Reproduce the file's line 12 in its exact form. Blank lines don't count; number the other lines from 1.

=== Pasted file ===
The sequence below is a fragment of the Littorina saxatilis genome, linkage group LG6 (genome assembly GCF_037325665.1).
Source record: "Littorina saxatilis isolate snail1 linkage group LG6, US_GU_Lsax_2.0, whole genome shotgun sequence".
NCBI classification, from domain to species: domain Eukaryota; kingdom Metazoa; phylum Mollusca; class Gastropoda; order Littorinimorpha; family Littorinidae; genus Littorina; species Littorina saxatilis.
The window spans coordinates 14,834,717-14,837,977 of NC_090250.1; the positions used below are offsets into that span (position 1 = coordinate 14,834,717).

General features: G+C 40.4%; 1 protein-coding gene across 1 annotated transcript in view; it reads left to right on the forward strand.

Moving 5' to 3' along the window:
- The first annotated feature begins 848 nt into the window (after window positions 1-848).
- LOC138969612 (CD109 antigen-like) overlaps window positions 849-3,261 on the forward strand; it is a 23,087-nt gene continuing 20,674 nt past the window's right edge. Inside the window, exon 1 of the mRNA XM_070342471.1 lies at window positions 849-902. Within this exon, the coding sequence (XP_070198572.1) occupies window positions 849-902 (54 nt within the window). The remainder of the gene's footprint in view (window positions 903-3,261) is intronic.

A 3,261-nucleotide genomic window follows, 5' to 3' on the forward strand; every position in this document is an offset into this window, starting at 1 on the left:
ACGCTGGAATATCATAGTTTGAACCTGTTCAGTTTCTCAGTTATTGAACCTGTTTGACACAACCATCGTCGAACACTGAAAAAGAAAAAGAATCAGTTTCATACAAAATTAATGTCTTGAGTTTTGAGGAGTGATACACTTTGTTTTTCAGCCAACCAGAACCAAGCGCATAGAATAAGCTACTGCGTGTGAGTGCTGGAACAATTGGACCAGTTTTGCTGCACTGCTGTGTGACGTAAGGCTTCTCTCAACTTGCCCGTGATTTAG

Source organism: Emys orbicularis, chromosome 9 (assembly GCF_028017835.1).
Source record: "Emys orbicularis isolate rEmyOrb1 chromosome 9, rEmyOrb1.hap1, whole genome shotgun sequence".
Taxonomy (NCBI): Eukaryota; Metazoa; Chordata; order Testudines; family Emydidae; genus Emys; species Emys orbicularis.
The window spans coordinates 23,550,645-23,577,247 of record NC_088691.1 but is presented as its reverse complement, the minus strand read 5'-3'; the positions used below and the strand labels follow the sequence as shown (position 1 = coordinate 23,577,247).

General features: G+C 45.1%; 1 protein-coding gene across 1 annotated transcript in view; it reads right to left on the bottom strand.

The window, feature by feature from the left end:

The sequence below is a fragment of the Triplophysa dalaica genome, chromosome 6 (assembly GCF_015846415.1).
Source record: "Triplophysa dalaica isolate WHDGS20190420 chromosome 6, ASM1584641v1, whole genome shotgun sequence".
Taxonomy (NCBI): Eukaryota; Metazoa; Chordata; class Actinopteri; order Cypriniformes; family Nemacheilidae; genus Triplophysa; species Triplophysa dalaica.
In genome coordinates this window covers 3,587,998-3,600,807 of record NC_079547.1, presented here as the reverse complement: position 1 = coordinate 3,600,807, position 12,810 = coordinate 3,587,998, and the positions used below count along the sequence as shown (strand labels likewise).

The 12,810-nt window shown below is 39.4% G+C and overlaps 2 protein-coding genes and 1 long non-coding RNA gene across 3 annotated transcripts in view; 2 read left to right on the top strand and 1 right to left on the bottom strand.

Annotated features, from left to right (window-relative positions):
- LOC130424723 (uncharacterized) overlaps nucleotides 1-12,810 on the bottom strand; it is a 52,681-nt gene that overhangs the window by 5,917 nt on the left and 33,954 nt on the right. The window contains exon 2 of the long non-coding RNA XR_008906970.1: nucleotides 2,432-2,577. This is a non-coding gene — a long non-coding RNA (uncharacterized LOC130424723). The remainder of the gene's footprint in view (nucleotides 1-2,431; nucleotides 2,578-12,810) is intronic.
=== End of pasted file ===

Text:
Source record: "Emys orbicularis isolate rEmyOrb1 chromosome 9, rEmyOrb1.hap1, whole genome shotgun sequence".